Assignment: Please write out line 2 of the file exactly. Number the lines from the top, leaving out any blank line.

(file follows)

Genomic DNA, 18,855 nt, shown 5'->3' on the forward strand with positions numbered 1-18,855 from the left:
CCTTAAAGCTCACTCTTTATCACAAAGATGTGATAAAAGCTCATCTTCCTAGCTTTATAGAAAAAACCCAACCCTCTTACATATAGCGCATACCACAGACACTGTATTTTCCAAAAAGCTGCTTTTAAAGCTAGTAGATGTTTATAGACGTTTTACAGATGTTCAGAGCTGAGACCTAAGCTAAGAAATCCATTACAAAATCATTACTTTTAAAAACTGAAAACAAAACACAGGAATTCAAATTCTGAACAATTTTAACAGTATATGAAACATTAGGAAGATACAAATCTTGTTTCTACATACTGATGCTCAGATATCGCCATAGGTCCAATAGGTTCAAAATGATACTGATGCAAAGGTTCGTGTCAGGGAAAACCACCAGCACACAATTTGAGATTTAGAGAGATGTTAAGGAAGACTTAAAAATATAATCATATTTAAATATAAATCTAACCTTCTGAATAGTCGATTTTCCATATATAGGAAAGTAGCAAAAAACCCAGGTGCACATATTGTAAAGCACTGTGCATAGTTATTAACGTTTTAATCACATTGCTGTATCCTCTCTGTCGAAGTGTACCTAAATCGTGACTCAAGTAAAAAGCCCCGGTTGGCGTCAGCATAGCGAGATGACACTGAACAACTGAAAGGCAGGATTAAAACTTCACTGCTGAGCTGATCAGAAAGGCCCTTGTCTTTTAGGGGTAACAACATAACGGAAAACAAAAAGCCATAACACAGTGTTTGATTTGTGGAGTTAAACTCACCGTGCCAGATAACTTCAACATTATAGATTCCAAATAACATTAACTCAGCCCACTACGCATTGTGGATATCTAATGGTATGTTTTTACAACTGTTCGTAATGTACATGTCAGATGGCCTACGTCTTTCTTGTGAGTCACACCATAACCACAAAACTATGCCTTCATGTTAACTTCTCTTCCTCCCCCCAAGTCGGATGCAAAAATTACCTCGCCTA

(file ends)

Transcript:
CCTTAAAGCTCACTCTTTATCACAAAGATGTGATAAAAGCTCATCTTCCTAGCTTTATAGAAAAAACCCAACCCTCTTACATATAGCGCATACCACAGACACTGTATTTTCCAAAAAGCTGCTTTTAAAGCTAGTAGATGTTTATAGACGTTTTACAGATGTTCAGAGCTGAGACCTAAGCTAAGAAATCCATTACAAAATCATTACTTTTAAAAACTGAAAACAAAACACAGGAATTCAAATTCTGAACAATTTTAACAGTATATGAAACATTAGGAAGATACAAATCTTGTTTCTACATACTGATGCTCAGATATCGCCATAGGTCCAATAGGTTCAAAATGATACTGATGCAAAGGTTCGTGTCAGGGAAAACCACCAGCACACAATTTGAGATTTAGAGAGATGTTAAGGAAGACTTAAAAATATAATCATATTTAAATATAAATCTAACCTTCTGAATAGTCGATTTTCCATATATAGGAAAGTAGCAAAAAACCCAGGTGCACATATTGTAAAGCACTGTGCATAGTTATTAACGTTTTAATCACATTGCTGTATCCTCTCTGTCGAAGTGTACCTAAATCGTGACTCAAGTAAAAAGCCCCGGTTGGCGTCAGCATAGCGAGATGACACTGAACAACTGAAAGGCAGGATTAAAACTTCACTGCTGAGCTGATCAGAAAGGCCCTTGTCTTTTAGGGGTAACAACATAACGGAAAACAAAAAGCCATAACACAGTGTTTGATTTGTGGAGTTAAACTCACCGTGCCAGATAACTTCAACATTATAGATTCCAAATAACATTAACTCAGCCCACTACGCATTGTGGATATCTAATGGTATGTTTTTACAACTGTTCGTAATGTACATGTCAGATGGCCTACGTCTTTCTTGTGAGTCACACCATAACCACAAAACTATGCCTTCATGTTAACTTCTCTTCCTCCCCCCAAGTCGGATGCAAAAATTACCTCGCCTA